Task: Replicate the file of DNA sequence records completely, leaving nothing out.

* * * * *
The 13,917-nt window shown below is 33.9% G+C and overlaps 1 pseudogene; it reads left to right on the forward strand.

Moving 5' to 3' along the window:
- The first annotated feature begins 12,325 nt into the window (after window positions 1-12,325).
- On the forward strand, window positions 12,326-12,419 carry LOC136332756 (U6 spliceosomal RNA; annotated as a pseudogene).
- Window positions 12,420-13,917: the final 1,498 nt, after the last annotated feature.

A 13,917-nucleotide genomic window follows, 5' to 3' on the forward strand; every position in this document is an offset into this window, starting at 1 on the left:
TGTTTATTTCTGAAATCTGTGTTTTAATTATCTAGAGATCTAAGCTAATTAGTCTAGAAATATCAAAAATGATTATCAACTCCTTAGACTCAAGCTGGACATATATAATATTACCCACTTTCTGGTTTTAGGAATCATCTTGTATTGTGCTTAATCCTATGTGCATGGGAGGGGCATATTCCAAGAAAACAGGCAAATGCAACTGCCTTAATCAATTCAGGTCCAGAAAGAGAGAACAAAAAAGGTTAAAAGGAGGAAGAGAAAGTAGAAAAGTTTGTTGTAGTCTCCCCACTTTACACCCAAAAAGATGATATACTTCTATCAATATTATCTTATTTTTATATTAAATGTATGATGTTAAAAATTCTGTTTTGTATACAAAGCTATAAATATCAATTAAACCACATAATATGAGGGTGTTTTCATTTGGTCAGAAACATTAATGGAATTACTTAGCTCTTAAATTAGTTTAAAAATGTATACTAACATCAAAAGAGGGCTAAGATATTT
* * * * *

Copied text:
The 13,917-nt window shown below is 33.9% G+C and overlaps 1 pseudogene; it reads left to right on the forward strand.

Moving 5' to 3' along the window:
- The first annotated feature begins 12,325 nt into the window (after window positions 1-12,325).
- On the forward strand, window positions 12,326-12,419 carry LOC136332756 (U6 spliceosomal RNA; annotated as a pseudogene).
- Window positions 12,420-13,917: the final 1,498 nt, after the last annotated feature.

A 13,917-nucleotide genomic window follows, 5' to 3' on the forward strand; every position in this document is an offset into this window, starting at 1 on the left:
TGTTTATTTCTGAAATCTGTGTTTTAATTATCTAGAGATCTAAGCTAATTAGTCTAGAAATATCAAAAATGATTATCAACTCCTTAGACTCAAGCTGGACATATATAATATTACCCACTTTCTGGTTTTAGGAATCATCTTGTATTGTGCTTAATCCTATGTGCATGGGAGGGGCATATTCCAAGAAAACAGGCAAATGCAACTGCCTTAATCAATTCAGGTCCAGAAAGAGAGAACAAAAAAGGTTAAAAGGAGGAAGAGAAAGTAGAAAAGTTTGTTGTAGTCTCCCCACTTTACACCCAAAAAGATGATATACTTCTATCAATATTATCTTATTTTTATATTAAATGTATGATGTTAAAAATTCTGTTTTGTATACAAAGCTATAAATATCAATTAAACCACATAATATGAGGGTGTTTTCATTTGGTCAGAAACATTAATGGAATTACTTAGCTCTTAAATTAGTTTAAAAATGTATACTAACATCAAAAGAGGGCTAAGATATTT